Morehouse College Strategic Plan

Goal 1: Strengthen the Academic Program

  • Reestablish, redefine, and consolidate centers of excellence in key areas:
    • Science, Technology, Engineering, Arts and Math (STEAM) Center
    • Morehouse Research Institute (MRI)
    • Ideas, philosophies, people and issues that influenced King
  • Ensure curriculum is delivering on transformative student outcomes, most notably supporting our students becoming exactly who they most aspire to be: doctors, artists, lawyers, businessmen, academicians, innovators and entrepreneurs, teachers, and more
  • Implement a new general education program
  • Recruit, retain, reward and support outstanding faculty

Initiatives

  • STEAM Center: A center that brings together science, technology, engineering, the arts, and mathematics and amplifies the capacity for Morehouse to significantly impact the diversity of those prepared to enter today‚Äôs innovation economy, with particular attention on increasing the number and quality of black men and other underrepresented groups in the technology innovation space

 

  • MRI: A research institute that bridges the divide from questioning to acting on the issues, conditions, and challenges, as well as the possibilities, models of success, and achievements that impact, hurt and propel the lives of black boys and men. Specifically seeking to understand, through academic research and robust dialogue, black men in relation to:
    • Violence, police, law, and community
    • Education and teacher preparation
    • Health and health disparities
    • Sports and entertainment, including strong partnering with Journalism and Sports, Kinesiology and Sports Science, and CTEMS programs
    • Others as relevant

  • KING: A center dedicated not just to King, but to the full breadth of his ideas, influencers, impact, philosophies, development, and relationships.
    • Major sources of conflict: race and ethnicity; economic and social class; religion and faith; gender and sexuality
    • Strategies: violent vs. nonviolent; hierarchical vs. social/networked; law and policy vs. economic pressure vs. moral/faith arguments, etc.
    • Development, evolution and relevance
    • Others as relevant

  • Ensure curriculum is delivering on transformative student outcomes, particularly in:
    • Health sciences, including everything from doctors to health innovators to public health professionals
    • Law, through the King Initiative and the Department of Political Science
    • Ph.D.s/researchers
    • Business and entrepreneurism, through the STEAM Initiative, as well as the Division of Business and Economics
    • Teachers
  • General Education: Create a smaller, distributive model more closely aligned with clear learning objectives that are connected to our mission and to the preparation of students for 21stcentury needs, including:
    • Proficiency in technology/digital media/data
    • Having a global prospective in the curriculum
    • Understanding black history, life and culture
    • Writing and communication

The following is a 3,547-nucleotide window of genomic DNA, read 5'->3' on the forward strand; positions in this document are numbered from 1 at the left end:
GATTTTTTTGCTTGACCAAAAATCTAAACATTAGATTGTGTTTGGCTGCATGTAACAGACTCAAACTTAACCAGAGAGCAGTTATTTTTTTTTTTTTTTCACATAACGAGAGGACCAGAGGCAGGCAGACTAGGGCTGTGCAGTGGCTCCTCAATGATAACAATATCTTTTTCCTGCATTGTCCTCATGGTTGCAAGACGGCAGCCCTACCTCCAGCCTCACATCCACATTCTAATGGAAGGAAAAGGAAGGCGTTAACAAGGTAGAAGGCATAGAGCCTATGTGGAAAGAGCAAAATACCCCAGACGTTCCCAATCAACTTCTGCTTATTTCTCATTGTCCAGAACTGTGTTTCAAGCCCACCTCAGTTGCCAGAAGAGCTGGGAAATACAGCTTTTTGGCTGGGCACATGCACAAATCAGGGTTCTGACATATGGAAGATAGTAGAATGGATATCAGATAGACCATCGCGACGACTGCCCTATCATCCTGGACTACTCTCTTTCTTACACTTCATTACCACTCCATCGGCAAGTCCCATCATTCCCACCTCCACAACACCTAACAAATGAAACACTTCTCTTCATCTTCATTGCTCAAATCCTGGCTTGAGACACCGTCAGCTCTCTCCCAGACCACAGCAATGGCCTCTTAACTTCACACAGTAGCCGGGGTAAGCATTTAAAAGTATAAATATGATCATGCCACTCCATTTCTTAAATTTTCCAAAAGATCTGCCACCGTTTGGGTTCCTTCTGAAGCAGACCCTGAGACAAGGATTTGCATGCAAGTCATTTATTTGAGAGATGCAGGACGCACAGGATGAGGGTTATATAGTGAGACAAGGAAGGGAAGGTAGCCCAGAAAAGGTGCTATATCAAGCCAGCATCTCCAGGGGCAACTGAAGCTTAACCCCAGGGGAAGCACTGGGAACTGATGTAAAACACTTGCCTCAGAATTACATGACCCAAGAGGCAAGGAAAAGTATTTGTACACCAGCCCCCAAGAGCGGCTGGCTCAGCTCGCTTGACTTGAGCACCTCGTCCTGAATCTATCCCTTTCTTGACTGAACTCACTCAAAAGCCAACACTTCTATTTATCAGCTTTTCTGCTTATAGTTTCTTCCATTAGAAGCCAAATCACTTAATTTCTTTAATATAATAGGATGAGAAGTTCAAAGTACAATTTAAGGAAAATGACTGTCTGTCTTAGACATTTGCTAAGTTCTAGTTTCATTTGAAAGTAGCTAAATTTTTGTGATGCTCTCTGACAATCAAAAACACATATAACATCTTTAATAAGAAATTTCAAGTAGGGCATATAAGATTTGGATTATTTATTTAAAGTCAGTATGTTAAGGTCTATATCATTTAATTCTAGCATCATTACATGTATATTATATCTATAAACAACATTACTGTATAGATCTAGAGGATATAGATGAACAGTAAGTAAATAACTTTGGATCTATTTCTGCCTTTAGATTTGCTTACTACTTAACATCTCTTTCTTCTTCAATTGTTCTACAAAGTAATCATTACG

• Developing the ability to see problems in the world and find solutions
    • Providing opportunities to develop creative thinking and effective leadership skills

  • Recruit, retain, reward and support outstanding faculty with:
    • Endowed positions and faculty fellowships
    • Enhanced infrastructure for scholarship and research, particularly with students

Measures of Success

  • Programs organized and fundraising begun by Summer 2016 for each with partial foundational start by Fall 2016
  • 20% to 30% of the resources raised by Summer 2017
  • Increased presence in the national conversations on black men, technology, social justice, etc.
  • Students active in producing outcomes or research in each area
  • Enhanced reputation (going from current US News and World Report ranking of 133 to 125).
  • Improved post-graduation outcomes from current rate of 85% (employment + grad rate) to 91%
  • Greater success in national awards and scholarships
  • Improved graduation rates:
    • Average 4-year graduation rate improve from 34% to 38% with a stretch goal of 45% or higher
    • Average 6-year graduation rates from 53% to 56% with a stretch goal of 60% or higher
  • Students who are better prepared for the global, interdisciplinary economy
  • Establishment of three to five new endowed positions with support for position, benefits and student support funding
  • Secured funds that support three to five sabbaticals each year
  • Supported summer research opportunities supports students and at least five faculty each summer
  • Increasing competitiveness for faculty positions by as measured by obtaining 12-24 applications for each faculty position
  • Providing salaries for faculty in the 50th percentile of market rates with additional incentive compensation systems for the most highly productive faculty
  • New assessment mechanisms and procedures that allow us to identify ineffective faculty within a few years and acknowledge effective faculty. This should result in greater satisfaction with faculty performance
  • Faculty load maintained at 3/3 or 3/4 for most faculty, with a load 3/2 in some cases, and over particular periods 2/2